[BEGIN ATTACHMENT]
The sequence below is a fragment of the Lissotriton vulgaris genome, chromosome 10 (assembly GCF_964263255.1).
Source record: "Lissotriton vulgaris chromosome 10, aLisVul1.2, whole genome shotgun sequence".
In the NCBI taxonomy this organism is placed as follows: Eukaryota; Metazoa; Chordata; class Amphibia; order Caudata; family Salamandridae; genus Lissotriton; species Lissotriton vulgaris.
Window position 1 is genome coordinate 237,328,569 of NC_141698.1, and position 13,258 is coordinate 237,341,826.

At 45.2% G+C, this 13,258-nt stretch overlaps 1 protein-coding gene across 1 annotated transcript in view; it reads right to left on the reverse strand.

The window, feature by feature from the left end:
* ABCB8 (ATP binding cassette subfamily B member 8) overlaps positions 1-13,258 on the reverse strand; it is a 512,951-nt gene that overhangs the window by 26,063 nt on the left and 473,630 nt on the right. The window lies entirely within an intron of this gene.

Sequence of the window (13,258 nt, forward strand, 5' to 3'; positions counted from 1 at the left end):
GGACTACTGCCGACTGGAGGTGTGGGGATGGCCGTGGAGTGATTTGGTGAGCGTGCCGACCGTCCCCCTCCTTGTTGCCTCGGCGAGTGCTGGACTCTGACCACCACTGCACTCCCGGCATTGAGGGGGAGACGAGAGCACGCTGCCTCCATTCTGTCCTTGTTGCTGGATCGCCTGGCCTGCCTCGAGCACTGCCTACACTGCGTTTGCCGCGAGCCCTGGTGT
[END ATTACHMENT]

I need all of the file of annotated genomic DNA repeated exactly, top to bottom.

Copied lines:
The sequence below is a fragment of the Lissotriton vulgaris genome, chromosome 10 (assembly GCF_964263255.1).
Source record: "Lissotriton vulgaris chromosome 10, aLisVul1.2, whole genome shotgun sequence".
In the NCBI taxonomy this organism is placed as follows: Eukaryota; Metazoa; Chordata; class Amphibia; order Caudata; family Salamandridae; genus Lissotriton; species Lissotriton vulgaris.
Window position 1 is genome coordinate 237,328,569 of NC_141698.1, and position 13,258 is coordinate 237,341,826.

At 45.2% G+C, this 13,258-nt stretch overlaps 1 protein-coding gene across 1 annotated transcript in view; it reads right to left on the reverse strand.

The window, feature by feature from the left end:
* ABCB8 (ATP binding cassette subfamily B member 8) overlaps positions 1-13,258 on the reverse strand; it is a 512,951-nt gene that overhangs the window by 26,063 nt on the left and 473,630 nt on the right. The window lies entirely within an intron of this gene.

Sequence of the window (13,258 nt, forward strand, 5' to 3'; positions counted from 1 at the left end):
GGACTACTGCCGACTGGAGGTGTGGGGATGGCCGTGGAGTGATTTGGTGAGCGTGCCGACCGTCCCCCTCCTTGTTGCCTCGGCGAGTGCTGGACTCTGACCACCACTGCACTCCCGGCATTGAGGGGGAGACGAGAGCACGCTGCCTCCATTCTGTCCTTGTTGCTGGATCGCCTGGCCTGCCTCGAGCACTGCCTACACTGCGTTTGCCGCGAGCCCTGGTGT